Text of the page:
Hardware Support for Trustworthy Machine Learning: A Survey

Md Shohidul Islam1, Ihsen Alouani2, Khaled N. Khasawneh1
1George Mason University, 2CSIT, Queen's University Belfast, UK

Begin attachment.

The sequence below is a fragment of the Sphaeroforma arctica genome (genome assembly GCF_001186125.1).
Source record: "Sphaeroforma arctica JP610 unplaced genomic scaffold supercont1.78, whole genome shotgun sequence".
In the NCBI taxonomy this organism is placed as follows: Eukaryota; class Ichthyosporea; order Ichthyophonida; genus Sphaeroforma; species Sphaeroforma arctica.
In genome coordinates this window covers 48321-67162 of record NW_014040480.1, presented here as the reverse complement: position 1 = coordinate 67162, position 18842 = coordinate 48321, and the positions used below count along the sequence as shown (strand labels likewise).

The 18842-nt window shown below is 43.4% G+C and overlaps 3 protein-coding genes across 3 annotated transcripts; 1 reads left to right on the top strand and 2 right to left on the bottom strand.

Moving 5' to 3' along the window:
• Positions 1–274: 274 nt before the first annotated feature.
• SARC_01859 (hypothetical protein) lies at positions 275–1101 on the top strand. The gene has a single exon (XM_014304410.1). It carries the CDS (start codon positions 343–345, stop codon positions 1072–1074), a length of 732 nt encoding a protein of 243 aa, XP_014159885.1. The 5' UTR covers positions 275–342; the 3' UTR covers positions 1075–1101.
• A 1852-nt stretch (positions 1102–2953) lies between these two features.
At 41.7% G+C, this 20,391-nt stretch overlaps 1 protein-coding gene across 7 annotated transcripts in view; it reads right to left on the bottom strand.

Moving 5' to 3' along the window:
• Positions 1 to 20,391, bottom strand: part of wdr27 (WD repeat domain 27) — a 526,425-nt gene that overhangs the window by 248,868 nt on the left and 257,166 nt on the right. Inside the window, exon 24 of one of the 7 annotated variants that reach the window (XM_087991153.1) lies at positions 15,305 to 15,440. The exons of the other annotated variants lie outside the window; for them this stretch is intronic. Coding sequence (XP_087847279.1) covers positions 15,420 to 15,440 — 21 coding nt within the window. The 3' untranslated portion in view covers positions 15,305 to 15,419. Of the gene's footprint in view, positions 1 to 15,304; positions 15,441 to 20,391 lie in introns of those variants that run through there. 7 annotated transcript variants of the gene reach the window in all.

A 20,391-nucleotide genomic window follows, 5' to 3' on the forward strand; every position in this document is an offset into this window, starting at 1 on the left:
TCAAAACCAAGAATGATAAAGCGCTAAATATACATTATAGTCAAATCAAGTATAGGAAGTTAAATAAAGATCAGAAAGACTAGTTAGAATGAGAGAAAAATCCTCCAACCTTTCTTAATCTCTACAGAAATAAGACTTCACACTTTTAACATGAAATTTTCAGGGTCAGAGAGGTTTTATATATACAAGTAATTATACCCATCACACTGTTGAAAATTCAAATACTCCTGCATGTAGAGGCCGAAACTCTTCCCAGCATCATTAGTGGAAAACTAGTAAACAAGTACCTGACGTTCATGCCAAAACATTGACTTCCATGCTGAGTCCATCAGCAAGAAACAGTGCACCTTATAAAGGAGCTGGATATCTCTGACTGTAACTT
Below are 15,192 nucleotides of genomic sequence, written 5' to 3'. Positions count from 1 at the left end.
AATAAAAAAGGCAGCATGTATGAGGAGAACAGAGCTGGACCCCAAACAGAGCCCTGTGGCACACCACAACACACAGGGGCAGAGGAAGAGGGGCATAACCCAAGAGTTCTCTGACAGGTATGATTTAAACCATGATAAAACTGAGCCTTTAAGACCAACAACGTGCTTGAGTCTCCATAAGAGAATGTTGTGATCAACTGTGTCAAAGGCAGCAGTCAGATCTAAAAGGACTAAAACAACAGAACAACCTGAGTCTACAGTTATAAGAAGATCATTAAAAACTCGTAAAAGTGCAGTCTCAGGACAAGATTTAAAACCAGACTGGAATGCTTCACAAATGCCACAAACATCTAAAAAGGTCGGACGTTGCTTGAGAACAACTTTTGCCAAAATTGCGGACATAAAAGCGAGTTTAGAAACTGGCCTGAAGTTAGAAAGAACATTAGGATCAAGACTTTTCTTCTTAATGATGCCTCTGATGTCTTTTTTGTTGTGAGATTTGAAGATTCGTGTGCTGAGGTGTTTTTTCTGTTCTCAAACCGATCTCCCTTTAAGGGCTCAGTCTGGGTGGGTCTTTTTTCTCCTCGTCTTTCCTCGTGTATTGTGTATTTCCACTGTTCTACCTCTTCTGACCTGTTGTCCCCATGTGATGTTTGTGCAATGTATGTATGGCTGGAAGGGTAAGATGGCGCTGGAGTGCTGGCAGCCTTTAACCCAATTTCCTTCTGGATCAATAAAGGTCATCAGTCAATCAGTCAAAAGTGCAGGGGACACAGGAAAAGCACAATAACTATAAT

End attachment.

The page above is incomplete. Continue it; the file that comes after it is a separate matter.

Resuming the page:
Machine Learning (ML) are used in an increasing number of applications as they continue to deliver state-of-the-art performance across many areas including computer vision natural language processing (NLP), robotics, autonomous driving, and healthcare. While rapid progress in all aspects of ML development and deployment is occurring, there is a rising concern about the trustworthiness of these models, especially from security and privacy perspectives. Several attacks that jeopardize ML models' integrity (e.g. adversarial attacks) and confidentiality (e.g. membership inference attacks) have been investigated in the literature. This, in return, triggered substantial work to protect ML models and advance their trustworthiness. Defenses generally act on the input data, the objective function, or the network structure to mitigate adversarial effects. However, these proposed defenses require substantial changes to the architecture, retraining procedure, or incorporate additional input data processing overheads. In addition, often these proposed defenses require high power and computational requirements, which make them challenging to deploy in embedded systems and Edge devices. Towards addressing the need for robust ML at acceptable overheads, recent works have investigated hardware-emanated solutions to enhance ML security and privacy. In this paper, we summarize recent works in the area of hardware support for trustworthy ML. In addition, we provide guidelines for future research in the area by identifying open problems that need to be addressed.